All related (90)
Dee Dee Wolverton
Product & Instructor Marketing, Director, UdemyDecember 14

Yes! We can and we do - surveys, interviews, localization checks, experimentation, and instructor advisory boards. Some of these are a heavier lift than others, so it’s important to ensure you are really thoughtful to marry the content and desired outcome to the testing approach, to ensure you can glean as much actionable data as possible.

Sophia (Fox) Le
Product Marketing, GlassdoorSeptember 27

Yes! Glassdoor, under the leadership of Bonnie (Head of Market Insights), established two market research online communities (MROC): one for consumers (B2C) and one for customers (B2B). We regularly field message tests to these two research communities to get quick, detailed feedback on messaging. This is what Bonnie had to say about MROCs:

  1. MROCs make message testing easy, efficient, and effective! Once your online community is fully recruited, you can send them a survey and usually get a sufficient number of responses back within 48 hours. Automatic reporting dashboards make it easy to share insights with the team. Fuel Cycle is our MROC provider and our partnership enables us to conduct far more research than we could before when we hired research vendors to launch our message tests for us.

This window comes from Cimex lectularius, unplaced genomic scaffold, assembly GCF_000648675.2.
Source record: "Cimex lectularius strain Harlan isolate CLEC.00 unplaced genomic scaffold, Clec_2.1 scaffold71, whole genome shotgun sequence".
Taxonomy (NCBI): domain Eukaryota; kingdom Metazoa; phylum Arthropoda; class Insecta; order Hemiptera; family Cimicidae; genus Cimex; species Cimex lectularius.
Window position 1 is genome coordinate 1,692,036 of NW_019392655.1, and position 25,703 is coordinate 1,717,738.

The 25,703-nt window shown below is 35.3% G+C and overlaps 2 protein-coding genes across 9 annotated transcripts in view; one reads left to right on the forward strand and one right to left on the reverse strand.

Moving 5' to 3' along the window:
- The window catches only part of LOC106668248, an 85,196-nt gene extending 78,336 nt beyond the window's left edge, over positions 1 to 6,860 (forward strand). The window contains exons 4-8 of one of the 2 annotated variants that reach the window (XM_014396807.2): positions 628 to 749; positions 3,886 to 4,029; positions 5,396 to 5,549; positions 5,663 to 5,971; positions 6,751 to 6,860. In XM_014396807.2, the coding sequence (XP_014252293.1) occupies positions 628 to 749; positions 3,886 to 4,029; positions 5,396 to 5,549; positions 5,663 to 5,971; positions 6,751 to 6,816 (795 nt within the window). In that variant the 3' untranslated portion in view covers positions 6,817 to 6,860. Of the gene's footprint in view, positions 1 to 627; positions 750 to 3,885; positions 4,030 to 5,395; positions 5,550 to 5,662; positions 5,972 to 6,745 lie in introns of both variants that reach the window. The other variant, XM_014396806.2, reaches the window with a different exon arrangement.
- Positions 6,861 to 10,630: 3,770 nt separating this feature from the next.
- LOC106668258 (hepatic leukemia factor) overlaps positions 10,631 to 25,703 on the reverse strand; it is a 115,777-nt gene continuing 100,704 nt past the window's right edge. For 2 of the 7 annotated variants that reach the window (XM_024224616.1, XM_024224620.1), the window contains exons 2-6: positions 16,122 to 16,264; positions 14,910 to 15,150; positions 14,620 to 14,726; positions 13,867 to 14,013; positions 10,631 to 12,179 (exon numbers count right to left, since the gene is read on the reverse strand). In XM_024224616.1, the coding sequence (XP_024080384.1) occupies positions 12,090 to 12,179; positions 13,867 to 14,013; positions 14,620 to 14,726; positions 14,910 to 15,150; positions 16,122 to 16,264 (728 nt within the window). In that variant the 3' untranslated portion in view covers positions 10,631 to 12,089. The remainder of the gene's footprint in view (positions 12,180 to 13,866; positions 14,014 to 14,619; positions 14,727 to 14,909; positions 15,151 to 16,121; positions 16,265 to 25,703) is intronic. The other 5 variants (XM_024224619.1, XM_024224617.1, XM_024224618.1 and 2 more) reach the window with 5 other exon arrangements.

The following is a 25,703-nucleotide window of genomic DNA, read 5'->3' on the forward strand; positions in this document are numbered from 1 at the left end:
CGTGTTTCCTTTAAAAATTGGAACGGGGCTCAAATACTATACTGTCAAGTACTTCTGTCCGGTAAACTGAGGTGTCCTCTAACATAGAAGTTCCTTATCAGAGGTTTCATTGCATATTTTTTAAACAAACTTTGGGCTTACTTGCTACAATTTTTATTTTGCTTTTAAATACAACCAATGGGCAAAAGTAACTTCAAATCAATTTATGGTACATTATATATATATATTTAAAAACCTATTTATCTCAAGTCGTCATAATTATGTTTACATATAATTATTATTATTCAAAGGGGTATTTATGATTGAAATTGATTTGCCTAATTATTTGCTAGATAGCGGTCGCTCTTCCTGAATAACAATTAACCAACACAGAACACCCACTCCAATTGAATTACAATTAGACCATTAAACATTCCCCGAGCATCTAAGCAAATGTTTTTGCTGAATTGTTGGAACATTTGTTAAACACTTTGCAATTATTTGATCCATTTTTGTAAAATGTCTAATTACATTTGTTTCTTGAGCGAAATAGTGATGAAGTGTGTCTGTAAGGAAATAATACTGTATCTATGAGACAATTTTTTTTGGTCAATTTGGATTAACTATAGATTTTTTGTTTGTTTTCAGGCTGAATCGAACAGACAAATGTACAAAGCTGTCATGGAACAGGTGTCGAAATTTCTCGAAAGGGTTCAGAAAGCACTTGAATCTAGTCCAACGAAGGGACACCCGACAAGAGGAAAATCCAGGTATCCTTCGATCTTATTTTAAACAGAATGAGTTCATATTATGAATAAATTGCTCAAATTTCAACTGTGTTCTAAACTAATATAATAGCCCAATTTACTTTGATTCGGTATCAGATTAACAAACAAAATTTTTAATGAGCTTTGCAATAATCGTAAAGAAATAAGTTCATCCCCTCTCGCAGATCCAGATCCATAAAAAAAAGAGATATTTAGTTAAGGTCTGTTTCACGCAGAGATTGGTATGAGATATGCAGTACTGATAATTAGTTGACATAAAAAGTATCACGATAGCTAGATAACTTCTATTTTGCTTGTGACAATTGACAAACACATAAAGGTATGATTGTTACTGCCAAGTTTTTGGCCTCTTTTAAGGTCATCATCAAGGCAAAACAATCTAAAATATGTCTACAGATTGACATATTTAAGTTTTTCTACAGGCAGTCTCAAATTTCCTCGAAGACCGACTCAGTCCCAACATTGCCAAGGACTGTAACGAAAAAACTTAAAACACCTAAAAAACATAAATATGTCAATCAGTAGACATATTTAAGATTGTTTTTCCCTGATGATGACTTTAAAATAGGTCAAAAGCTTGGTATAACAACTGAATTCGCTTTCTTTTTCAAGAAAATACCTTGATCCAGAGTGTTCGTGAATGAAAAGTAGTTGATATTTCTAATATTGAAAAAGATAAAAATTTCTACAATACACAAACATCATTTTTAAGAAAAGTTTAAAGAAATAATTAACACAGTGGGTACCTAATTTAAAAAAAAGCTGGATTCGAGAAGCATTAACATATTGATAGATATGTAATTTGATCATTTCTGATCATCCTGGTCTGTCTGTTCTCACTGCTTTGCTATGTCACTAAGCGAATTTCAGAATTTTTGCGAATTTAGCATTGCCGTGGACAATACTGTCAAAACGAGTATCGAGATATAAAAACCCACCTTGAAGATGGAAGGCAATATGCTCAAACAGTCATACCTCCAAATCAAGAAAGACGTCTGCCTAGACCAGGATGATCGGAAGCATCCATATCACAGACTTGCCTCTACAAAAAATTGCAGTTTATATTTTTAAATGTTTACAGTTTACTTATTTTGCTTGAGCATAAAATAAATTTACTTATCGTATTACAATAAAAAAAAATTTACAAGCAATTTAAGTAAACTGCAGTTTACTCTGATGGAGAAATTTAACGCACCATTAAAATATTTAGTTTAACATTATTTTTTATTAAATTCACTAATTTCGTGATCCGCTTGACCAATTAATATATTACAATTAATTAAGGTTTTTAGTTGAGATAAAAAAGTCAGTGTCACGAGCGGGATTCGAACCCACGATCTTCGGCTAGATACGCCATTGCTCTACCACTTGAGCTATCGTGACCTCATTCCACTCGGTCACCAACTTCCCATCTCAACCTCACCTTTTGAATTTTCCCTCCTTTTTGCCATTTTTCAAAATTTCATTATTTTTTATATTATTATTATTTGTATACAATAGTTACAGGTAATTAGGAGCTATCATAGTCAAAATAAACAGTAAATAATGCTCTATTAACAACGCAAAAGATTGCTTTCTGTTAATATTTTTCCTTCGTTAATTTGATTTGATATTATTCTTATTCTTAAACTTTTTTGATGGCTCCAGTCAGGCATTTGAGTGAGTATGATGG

2. One of the reasons we chose Fuel Cycle is because they’re partnered with Alchemer (formally Survey Gizmo). Alchemer is a fantastic survey platform, especially for team on a budget. In addition to all the usual survey question types, they have text and image heat maps which are some of my favorite tools to use while message testing. The PMM team loves to see which words and phrases engage the audience the most as well as words and phrases that are confusing or disliked. We can also cut the data to look at it by different demographics or audience segments to see how a message may affect groups differently.
  3. When we run message tests, we’re not just looking to see which message is the best performing, we want to learn:
    1. Which audience is engaging the most and why?
    2. Are there messages that appeal especially well to specific target audiences, even if that message did perform the best overall?
    3. Who are the product/feature acceptors and what do they think about the message linked to the product/feature?
    4. Which messages are most likely to lead to the desired outcome?